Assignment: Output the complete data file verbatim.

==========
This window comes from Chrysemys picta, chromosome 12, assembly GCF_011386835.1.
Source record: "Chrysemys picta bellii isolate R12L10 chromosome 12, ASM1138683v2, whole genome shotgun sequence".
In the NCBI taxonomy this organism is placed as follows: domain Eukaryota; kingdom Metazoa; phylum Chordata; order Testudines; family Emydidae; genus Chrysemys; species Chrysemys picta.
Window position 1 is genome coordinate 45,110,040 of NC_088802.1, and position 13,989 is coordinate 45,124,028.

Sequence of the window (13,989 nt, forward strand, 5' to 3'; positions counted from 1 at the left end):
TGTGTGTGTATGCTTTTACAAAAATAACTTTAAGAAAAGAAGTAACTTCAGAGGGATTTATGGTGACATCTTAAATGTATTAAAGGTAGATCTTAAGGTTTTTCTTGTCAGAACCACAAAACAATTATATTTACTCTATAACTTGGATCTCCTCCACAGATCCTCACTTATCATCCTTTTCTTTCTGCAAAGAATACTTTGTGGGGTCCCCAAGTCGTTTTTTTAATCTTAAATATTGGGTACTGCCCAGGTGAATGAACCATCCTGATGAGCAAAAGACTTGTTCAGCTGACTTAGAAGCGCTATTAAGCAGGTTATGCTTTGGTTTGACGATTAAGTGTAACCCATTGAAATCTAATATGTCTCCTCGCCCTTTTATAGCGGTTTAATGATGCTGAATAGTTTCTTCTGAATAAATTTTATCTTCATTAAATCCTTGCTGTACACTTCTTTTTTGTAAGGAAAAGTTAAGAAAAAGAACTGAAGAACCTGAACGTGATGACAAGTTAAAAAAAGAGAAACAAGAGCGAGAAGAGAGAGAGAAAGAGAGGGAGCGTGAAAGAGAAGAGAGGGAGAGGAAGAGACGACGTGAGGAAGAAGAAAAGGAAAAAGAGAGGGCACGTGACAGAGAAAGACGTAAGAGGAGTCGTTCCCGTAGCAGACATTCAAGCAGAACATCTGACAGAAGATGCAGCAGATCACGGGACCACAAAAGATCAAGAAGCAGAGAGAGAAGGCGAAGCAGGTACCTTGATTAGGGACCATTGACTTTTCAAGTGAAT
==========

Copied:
This window comes from Chrysemys picta, chromosome 12, assembly GCF_011386835.1.
Source record: "Chrysemys picta bellii isolate R12L10 chromosome 12, ASM1138683v2, whole genome shotgun sequence".
In the NCBI taxonomy this organism is placed as follows: domain Eukaryota; kingdom Metazoa; phylum Chordata; order Testudines; family Emydidae; genus Chrysemys; species Chrysemys picta.
Window position 1 is genome coordinate 45,110,040 of NC_088802.1, and position 13,989 is coordinate 45,124,028.

Sequence of the window (13,989 nt, forward strand, 5' to 3'; positions counted from 1 at the left end):
TGTGTGTGTATGCTTTTACAAAAATAACTTTAAGAAAAGAAGTAACTTCAGAGGGATTTATGGTGACATCTTAAATGTATTAAAGGTAGATCTTAAGGTTTTTCTTGTCAGAACCACAAAACAATTATATTTACTCTATAACTTGGATCTCCTCCACAGATCCTCACTTATCATCCTTTTCTTTCTGCAAAGAATACTTTGTGGGGTCCCCAAGTCGTTTTTTTAATCTTAAATATTGGGTACTGCCCAGGTGAATGAACCATCCTGATGAGCAAAAGACTTGTTCAGCTGACTTAGAAGCGCTATTAAGCAGGTTATGCTTTGGTTTGACGATTAAGTGTAACCCATTGAAATCTAATATGTCTCCTCGCCCTTTTATAGCGGTTTAATGATGCTGAATAGTTTCTTCTGAATAAATTTTATCTTCATTAAATCCTTGCTGTACACTTCTTTTTTGTAAGGAAAAGTTAAGAAAAAGAACTGAAGAACCTGAACGTGATGACAAGTTAAAAAAAGAGAAACAAGAGCGAGAAGAGAGAGAGAAAGAGAGGGAGCGTGAAAGAGAAGAGAGGGAGAGGAAGAGACGACGTGAGGAAGAAGAAAAGGAAAAAGAGAGGGCACGTGACAGAGAAAGACGTAAGAGGAGTCGTTCCCGTAGCAGACATTCAAGCAGAACATCTGACAGAAGATGCAGCAGATCACGGGACCACAAAAGATCAAGAAGCAGAGAGAGAAGGCGAAGCAGGTACCTTGATTAGGGACCATTGACTTTTCAAGTGAAT